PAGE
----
7. Yeah, edited my message as well. Didn't read the original question properly, thought it was only about templates. Just gave these both a try and so far they seem to work – though this is a rare use case, so wouldn't be entirely surprised if there were some gotchas along the way πŸ™‚
  8. Don't think I've ever used this, but according to the ProcessTemplate core module the template part should be possible if you create a new "template-admin" permission and assign it to any non-superuser role. Based on a quick test it seems to work. ProcessField supports similar "field-admin" permission, which might give you the expected result regarding fields. This does seem like a rather unlikely need, so I'd first check if this is really what you want. Certain tasks are limited to superusers for a good reason πŸ™‚
  9. What you're seeing there is just what happens between browser and server, i.e. spaces getting replaced by %20. If you're echoing the value, it won't get executed as PHP code (you'd have to call eval or something similar to get that effect), but it could still allow HTML or JavaScript through – which is probably also something you don't want to allow. For an example, see what happens if you set the key value as <script>alert("hi")</script> instead. The general rule of thumb is to always sanitize user input πŸ™‚ That being said, if you're certain that you're only reading the GET variable and comparing it to some pre-defined value, and you'll never store or output it as-is, then there's no real harm in not sanitizing it. As you've proven yourself, it won't get evaluated as PHP code.
  10. I'm not entirely sure about the "non well formed numeric value" problem, but your version of ProcessWire (3.0.32) actually predates our current GitHub repository, which means that it's ~3 years old – I wouldn't be too surprised if this was something that has since then been fixed. Of course it would require a bit of testing, but I'd suggest updating your site to a more recent version if possible. Countable notices are also problems that have been fixed in the dev branch, see this issue: https://github.com/processwire/processwire-issues/issues/408. If it's the same issue, this is due to a change in PHP 7.2, where they changed the count() behaviour in a backwards-incompatible way. Note that at least some of those countable-related fixes are currently only fixed in the dev branch; in the case of ProcessWire the dev branch tends to be quite stable, but if this is a production site you may still consider living with some of these warnings until these fixes are merged to master.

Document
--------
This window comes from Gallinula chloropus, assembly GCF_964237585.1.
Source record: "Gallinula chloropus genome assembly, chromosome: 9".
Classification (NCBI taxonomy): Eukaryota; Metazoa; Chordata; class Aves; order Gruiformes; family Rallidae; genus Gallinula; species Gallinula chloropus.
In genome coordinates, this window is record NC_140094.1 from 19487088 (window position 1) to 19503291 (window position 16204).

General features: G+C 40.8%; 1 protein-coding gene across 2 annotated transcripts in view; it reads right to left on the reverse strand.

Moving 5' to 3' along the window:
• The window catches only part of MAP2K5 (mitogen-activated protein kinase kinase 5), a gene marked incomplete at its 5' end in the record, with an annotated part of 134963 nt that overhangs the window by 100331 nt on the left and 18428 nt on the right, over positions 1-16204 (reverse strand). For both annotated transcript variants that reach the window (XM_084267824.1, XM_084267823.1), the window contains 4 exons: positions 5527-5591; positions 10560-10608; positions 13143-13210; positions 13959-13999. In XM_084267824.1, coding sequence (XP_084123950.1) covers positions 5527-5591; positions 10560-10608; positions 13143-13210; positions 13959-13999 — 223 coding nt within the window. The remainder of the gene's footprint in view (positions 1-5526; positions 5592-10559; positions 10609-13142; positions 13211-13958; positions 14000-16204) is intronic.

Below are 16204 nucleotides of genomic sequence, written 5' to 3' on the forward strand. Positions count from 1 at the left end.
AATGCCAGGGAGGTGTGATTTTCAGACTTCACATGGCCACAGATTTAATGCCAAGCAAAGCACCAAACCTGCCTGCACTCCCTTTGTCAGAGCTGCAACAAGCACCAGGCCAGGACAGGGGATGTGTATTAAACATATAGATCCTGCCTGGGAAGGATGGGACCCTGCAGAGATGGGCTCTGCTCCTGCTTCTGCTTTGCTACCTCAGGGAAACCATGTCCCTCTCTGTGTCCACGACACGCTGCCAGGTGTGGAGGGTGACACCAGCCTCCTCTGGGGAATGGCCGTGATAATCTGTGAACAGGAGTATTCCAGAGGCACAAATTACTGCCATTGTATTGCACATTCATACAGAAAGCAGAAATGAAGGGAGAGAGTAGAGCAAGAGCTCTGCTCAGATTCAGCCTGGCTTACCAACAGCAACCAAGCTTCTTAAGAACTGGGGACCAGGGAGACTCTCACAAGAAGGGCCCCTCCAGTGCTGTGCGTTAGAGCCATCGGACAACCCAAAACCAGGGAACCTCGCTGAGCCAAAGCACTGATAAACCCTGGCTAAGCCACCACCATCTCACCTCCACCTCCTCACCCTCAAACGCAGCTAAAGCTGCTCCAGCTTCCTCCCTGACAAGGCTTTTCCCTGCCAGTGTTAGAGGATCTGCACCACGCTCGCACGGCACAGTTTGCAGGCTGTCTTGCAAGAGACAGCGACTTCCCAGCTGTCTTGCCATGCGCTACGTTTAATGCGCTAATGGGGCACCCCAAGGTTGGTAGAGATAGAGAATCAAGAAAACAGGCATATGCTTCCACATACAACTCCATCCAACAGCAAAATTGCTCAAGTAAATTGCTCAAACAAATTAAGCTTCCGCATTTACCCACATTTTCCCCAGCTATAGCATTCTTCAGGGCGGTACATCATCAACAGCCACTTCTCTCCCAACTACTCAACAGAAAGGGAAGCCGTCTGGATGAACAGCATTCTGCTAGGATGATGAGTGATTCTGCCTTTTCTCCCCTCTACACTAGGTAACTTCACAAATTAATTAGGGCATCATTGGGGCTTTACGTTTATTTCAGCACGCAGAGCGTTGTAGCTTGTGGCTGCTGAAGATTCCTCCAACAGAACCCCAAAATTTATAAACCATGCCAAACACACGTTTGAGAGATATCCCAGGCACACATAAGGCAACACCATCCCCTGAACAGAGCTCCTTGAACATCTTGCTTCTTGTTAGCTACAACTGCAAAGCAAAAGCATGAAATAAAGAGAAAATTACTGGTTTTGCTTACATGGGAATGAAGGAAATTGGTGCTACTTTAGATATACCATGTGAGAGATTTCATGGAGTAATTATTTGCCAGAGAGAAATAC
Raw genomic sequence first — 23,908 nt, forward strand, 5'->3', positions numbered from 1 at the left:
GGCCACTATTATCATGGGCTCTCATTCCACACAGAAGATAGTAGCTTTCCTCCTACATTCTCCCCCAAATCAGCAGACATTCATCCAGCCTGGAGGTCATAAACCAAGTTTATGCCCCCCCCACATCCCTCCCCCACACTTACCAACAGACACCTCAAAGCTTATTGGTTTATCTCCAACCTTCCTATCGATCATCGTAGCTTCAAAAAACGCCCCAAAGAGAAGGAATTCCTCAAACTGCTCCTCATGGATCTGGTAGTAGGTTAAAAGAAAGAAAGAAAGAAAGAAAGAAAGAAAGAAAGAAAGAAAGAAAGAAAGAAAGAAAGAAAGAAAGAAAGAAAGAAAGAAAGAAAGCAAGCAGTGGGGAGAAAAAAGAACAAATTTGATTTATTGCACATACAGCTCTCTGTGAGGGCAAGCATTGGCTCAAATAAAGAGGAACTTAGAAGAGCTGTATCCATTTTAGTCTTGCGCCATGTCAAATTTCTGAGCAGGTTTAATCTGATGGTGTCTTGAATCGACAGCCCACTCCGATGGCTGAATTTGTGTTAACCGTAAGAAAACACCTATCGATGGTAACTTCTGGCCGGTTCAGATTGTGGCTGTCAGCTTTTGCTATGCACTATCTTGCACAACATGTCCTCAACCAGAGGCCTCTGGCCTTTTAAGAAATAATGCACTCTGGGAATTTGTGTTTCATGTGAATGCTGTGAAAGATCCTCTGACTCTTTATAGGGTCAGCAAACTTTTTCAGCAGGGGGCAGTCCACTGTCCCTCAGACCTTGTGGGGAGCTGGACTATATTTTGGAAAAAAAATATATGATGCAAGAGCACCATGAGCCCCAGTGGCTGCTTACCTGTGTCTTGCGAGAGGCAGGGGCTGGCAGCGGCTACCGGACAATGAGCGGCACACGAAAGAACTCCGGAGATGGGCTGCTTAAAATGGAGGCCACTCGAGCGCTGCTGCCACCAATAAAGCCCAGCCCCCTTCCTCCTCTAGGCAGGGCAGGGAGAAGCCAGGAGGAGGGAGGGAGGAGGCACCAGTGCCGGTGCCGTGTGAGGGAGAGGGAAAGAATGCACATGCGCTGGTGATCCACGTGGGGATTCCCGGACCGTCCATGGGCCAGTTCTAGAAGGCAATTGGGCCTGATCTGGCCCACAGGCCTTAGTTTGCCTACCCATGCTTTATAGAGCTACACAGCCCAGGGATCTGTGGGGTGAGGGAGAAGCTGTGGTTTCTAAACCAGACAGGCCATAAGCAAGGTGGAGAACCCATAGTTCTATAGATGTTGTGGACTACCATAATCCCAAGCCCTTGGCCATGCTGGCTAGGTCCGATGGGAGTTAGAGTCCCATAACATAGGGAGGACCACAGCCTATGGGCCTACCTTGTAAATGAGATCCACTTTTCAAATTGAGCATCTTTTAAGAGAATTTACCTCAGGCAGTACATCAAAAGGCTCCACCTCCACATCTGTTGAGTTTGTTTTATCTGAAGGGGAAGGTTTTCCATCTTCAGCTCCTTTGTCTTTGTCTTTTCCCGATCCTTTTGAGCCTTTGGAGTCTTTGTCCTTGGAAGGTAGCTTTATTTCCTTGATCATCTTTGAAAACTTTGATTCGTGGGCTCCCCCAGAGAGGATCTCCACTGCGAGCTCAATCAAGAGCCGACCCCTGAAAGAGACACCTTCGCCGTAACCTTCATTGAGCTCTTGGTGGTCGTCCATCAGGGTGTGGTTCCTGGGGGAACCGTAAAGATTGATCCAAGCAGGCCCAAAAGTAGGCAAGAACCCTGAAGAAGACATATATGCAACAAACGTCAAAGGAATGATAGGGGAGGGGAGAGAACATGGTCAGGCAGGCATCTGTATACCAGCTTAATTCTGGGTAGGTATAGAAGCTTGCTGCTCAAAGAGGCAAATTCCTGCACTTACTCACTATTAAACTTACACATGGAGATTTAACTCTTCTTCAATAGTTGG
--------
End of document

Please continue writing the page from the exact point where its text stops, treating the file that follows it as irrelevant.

11. I wouldn't necessarily recommend making www-data the owning group of the entire directory, but that's just me. As long as the group doesn't have write access to all files, that doesn't really make matter a whole lot. Technically Apache only needs write access to /site/assets/, and (if you want to use the built-in modules installer in Admin) the /site/modules/ directory. (Latter is something I personally never allow, as I don't think it's worth the risk.) Anyway, in my opinion the setup you've described above should be safe. When configuring the permissions of a system like this, there are always two important factors: Are there other users in addition to you who have access to the system, i.e. is it a shared system? If so, giving "others" write/read/execute permissions can sometimes be problematic, as it could technically allow any logged-in system user to access those files – though in shared systems some sort of jail mechanism is usually implemented to prevent this. Also, I'm assuming that this isn't the case here, since you've mentioned setting up the server yourself. The Apache user (www-data) is what most "third parties" will technically access your site with (through the web server). While ProcessWire is known to be exceptionally secure, it's still a good idea to limit the excess to which this user/group can access (and particularly write to) content on your server. For an example, I prefer not to give www-data write access to directories that contain executable code, such as /site/modules/ (as mentioned above). In the case of ProcessWire www-data needs write access to /site/assets/files/, or at the very least specific directories below it. It also needs read access to most files on your site. So yeah – your settings make sense to me πŸ™‚ This is strange: it seems that a file or image field on your site is saying that the assets/files/ directory it's trying to write to is not writable. I'd start by checking which user/group is the owner of the /site/assets/files/[page ID]/ directory, and if it's writable for www-data. Same thing for the /site/assets/files/ directory. Alternatively: is it possible that sometimes the user actually isn't www-data? Just guessing here, since I'm not familiar with your particular setup. Edit: just realised that in your message above you mentioned adding chmod 664 to all files within /site/assets/. Please make sure that group has write access to directories as well – otherwise you'll no doubt run into problems.